If admitted to hospital – give the OHSS card immediately to the nursing staff. RISKS OF MULTIPLE PREGNANCY. A multiple pregnancy is where 2 or more foetuses develop in the uterus at the same time.
Twins and triplets can undoubtedly bring many joys; both parents need to be realistically prepared for the possibility and potential problems.
A multiple pregnancy will place a much greater strain on the mother and carries a higher risk of miscarriage. Complications (such as high blood pressure or bleeding) are more likely to occur and can arise earlier in the pregnancy.
Most multiple pregnancies are delivered early (before 40 weeks). The average length of pregnancy is 37 weeks for twins and 34 weeks for triplets. There is a high rate of caesarean section for twin pregnancies and the majority of triplets are delivered in this way.
The birth weight of twins and triplets is generally lower than that of singletons. Any pre – term baby is more likely to die than one who is born at full term, so twins and triplets are at much greater risk than singletons. Babies who are born very prematurely are also more likely to have complications which can lead to long term problems in the functioning of their lungs or heart and, in particular their brain.
The problems of caring for more than one baby can be considerable and include emotional as well as financial aspects. There are no additional state benefits for multiple births in the UK, yet the every day costs of bringing up twins, even more so triplets are much greater. The cost of nursery equipment, clothes, food and childcare is inevitably substantial and many mothers who hoped to return to work after the birth have found the cost of childcare makes this financially nonviable.
Many parents own physical and mental health suffers as a result of caring for twins or more. Depression is more likely and this, like other problems, can affect their relationships with each other, the wider family or friends.
Your consultant and nurse counsellor will discuss these issues with you further but if you have any questions please do not hesitate to ask.
You can also contact the Multiple Births Foundation www.multiplebirths.org.uk 02083833519
For detailed outcome results please see statistics sheet
Our team at the Nuffield Health Woking Hospital, Victoria Wing will give support, before, during and after treatment, providing information and implications counselling and guidance to explore relevant issues.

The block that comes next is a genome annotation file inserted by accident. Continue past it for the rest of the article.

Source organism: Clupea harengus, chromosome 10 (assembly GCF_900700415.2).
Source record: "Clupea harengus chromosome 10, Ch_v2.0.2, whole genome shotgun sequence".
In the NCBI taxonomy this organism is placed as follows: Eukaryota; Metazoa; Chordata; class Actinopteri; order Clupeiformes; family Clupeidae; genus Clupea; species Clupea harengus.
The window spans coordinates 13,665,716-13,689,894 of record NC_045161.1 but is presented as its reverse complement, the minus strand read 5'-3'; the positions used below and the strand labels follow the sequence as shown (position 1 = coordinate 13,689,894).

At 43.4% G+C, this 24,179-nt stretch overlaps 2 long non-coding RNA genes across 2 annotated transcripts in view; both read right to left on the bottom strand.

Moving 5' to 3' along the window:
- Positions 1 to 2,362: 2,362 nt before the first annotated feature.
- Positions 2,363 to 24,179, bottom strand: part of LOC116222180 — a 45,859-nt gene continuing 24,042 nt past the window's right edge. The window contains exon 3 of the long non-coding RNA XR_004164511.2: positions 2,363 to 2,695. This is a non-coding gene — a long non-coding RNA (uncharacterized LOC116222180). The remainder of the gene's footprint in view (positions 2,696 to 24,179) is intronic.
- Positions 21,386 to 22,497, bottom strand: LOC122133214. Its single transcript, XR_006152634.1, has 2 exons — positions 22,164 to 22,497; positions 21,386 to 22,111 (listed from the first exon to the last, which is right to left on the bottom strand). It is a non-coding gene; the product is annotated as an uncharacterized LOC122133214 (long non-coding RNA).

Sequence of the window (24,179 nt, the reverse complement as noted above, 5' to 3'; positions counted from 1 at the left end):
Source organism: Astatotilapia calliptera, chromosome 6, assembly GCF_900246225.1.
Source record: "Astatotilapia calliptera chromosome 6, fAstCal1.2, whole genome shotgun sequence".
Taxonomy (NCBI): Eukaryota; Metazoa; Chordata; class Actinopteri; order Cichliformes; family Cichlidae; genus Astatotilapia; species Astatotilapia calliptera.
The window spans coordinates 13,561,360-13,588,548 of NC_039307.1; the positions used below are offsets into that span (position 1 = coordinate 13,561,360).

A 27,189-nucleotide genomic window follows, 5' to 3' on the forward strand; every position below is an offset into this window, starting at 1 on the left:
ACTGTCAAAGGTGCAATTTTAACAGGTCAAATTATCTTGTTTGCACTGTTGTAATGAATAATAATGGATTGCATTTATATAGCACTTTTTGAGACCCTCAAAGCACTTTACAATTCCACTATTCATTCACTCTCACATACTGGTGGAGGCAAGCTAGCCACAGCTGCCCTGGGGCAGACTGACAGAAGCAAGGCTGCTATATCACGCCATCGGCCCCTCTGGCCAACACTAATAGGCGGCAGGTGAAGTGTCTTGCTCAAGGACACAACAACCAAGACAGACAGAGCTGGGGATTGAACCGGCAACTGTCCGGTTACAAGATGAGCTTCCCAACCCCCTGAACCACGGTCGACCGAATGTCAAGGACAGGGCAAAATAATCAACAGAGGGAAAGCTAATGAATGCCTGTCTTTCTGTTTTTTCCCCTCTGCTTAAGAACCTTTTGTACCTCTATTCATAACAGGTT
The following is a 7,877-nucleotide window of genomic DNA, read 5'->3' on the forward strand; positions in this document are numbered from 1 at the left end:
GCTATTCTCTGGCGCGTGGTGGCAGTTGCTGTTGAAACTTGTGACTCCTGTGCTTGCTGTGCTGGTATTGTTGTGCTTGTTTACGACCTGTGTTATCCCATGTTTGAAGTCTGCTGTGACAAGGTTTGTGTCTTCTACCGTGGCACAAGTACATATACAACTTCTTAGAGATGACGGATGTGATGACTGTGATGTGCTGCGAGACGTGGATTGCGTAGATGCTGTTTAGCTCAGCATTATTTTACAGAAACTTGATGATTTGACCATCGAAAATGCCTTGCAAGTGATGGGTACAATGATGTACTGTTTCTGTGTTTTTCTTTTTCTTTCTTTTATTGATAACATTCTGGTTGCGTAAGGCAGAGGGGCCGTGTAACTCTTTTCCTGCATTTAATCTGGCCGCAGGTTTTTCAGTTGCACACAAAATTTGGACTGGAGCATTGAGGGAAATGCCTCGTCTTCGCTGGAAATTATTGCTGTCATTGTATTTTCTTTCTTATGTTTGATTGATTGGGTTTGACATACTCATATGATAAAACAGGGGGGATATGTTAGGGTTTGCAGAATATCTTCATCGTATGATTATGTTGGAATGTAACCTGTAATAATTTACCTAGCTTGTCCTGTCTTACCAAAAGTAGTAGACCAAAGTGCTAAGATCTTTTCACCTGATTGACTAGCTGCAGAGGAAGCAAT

Undertaking treatments can be an emotionally stressful time for you and your partner and it can help to talk things over with someone else. We do have access to independent counsellors and this consultation is strictly confidential. We strongly advise couples to seek independent counselling prior to treatment. Treatment where donor sperm is being used will require a mandatory session with our counsellor before any treatment can commence. This is to ensure all legal aspects of donor gametes is fully understood by all parties involved in treatment.
If at anytime during your treatment you are not happy with the standard of care will you please tell the nurse coordinator. If you feel you wish to complain will you please write to the named complaints officer: Ms Monnik Vleugels, Hospital Director,
Nuffield Health Woking Hospital,
Surrey GU21 4BY. We are constantly striving to achieve excellence within the department; however we appreciate that you may feel there are areas which do not come up to your expectations. We would like to know about this. We want your treatment to progress smoothly for you.
WHAT YOU NEED TO KNOW BEFORE TREATMENT BEGINS
Before commencing with the proposed treatment, please ensure you have been given the following information. 1 The limitation and possible outcomes of the proposed treatment
5 The costs involved and costs of alternative treatment
6 The availability of counselling facilities
7 The possible disruption to your normal life Your general practitioner is not obliged to prescribe the medication you may require for your treatment.
IUI (excluding cost of drugs) See fee structure The IUI fee includes all scans, blood Oestradiol level, nursing services, sperm preparation, insemination, and doctor's fees. It also includes one pregnancy test + pregnancy viability scan if positive result. It does not include: * Drugs
* Any investigation required before treatment
WHEN TO PAY?
Payment must be made in full prior to the treatment cycle commencing. Cheques should be made payable to the Nuffield Health, and all major credit cards are accepted.
We also offer you the facility for 'Banker's Automated Clearing Services' (BACS) which is a simple and cost effective way to make payments directly from your bank account to another bank account. For further information please discuss with our Accounts administrator.
The hospital will require details of a credit card before treatment starts, please discuss this with the ACS financial administrator if this is difficult for you.